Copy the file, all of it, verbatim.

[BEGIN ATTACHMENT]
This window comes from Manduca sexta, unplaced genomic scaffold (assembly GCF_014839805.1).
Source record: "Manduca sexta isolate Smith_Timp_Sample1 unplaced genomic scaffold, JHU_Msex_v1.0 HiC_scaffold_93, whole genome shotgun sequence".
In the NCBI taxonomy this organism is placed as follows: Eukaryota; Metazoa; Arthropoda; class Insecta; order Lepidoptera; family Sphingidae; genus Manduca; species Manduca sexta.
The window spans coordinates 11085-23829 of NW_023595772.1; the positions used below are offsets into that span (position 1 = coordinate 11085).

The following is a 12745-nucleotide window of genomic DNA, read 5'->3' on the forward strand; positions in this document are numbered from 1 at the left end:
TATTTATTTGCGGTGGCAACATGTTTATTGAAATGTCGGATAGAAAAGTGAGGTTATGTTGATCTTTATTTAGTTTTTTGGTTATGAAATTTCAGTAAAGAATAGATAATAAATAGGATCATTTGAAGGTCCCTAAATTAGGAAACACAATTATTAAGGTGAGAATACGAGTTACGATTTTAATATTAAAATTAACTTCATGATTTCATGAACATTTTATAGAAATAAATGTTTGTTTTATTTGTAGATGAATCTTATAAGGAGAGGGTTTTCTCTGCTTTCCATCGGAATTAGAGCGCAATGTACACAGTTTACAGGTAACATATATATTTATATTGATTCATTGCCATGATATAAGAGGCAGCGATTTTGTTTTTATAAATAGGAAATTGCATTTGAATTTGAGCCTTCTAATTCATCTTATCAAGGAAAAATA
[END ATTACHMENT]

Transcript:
This window comes from Manduca sexta, unplaced genomic scaffold (assembly GCF_014839805.1).
Source record: "Manduca sexta isolate Smith_Timp_Sample1 unplaced genomic scaffold, JHU_Msex_v1.0 HiC_scaffold_93, whole genome shotgun sequence".
In the NCBI taxonomy this organism is placed as follows: Eukaryota; Metazoa; Arthropoda; class Insecta; order Lepidoptera; family Sphingidae; genus Manduca; species Manduca sexta.
The window spans coordinates 11085-23829 of NW_023595772.1; the positions used below are offsets into that span (position 1 = coordinate 11085).

The following is a 12745-nucleotide window of genomic DNA, read 5'->3' on the forward strand; positions in this document are numbered from 1 at the left end:
TATTTATTTGCGGTGGCAACATGTTTATTGAAATGTCGGATAGAAAAGTGAGGTTATGTTGATCTTTATTTAGTTTTTTGGTTATGAAATTTCAGTAAAGAATAGATAATAAATAGGATCATTTGAAGGTCCCTAAATTAGGAAACACAATTATTAAGGTGAGAATACGAGTTACGATTTTAATATTAAAATTAACTTCATGATTTCATGAACATTTTATAGAAATAAATGTTTGTTTTATTTGTAGATGAATCTTATAAGGAGAGGGTTTTCTCTGCTTTCCATCGGAATTAGAGCGCAATGTACACAGTTTACAGGTAACATATATATTTATATTGATTCATTGCCATGATATAAGAGGCAGCGATTTTGTTTTTATAAATAGGAAATTGCATTTGAATTTGAGCCTTCTAATTCATCTTATCAAGGAAAAATA